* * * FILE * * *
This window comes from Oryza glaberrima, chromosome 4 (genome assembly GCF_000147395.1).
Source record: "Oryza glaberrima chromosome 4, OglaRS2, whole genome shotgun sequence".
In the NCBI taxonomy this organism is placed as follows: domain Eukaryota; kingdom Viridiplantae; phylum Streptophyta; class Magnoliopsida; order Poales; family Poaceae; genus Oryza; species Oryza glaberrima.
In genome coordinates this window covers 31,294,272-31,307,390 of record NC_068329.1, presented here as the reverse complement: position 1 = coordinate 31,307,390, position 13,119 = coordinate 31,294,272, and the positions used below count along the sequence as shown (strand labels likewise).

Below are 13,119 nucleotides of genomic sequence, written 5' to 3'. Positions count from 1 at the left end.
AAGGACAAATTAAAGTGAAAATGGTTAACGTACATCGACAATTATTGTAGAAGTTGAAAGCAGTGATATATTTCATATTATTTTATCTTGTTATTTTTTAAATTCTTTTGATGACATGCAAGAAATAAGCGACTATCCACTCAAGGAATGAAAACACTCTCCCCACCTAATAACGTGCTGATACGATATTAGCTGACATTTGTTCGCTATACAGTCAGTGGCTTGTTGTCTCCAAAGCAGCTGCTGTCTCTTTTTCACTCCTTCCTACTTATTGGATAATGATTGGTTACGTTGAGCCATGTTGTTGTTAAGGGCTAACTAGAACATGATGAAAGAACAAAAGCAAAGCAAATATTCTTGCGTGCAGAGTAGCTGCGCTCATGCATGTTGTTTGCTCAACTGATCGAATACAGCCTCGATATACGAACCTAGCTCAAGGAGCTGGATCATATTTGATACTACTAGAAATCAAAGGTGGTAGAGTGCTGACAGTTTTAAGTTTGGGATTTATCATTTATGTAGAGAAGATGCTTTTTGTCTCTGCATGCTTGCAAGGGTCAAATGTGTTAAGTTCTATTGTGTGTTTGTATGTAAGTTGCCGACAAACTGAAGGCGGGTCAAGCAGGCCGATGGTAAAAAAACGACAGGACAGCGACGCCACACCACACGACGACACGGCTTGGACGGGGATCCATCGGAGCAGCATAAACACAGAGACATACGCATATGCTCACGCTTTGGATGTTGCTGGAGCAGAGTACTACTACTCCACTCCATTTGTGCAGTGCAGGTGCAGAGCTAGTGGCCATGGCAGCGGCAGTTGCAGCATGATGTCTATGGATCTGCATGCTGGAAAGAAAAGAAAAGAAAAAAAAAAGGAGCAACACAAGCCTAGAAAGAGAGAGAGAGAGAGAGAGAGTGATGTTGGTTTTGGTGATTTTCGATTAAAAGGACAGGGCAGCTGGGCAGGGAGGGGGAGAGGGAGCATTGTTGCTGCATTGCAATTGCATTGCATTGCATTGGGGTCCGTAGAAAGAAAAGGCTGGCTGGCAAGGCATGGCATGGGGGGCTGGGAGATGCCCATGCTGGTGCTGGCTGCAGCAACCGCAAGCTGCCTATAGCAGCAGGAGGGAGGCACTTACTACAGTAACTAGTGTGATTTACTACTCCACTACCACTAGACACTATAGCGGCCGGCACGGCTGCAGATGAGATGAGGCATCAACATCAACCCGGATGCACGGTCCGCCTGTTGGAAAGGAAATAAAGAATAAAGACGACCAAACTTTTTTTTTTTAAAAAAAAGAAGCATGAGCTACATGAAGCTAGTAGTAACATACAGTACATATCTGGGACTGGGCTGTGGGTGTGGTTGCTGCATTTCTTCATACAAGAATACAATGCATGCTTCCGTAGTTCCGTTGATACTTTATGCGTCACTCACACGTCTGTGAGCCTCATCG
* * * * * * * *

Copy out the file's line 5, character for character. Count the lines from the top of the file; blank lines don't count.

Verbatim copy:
Below are 13,119 nucleotides of genomic sequence, written 5' to 3'. Positions count from 1 at the left end.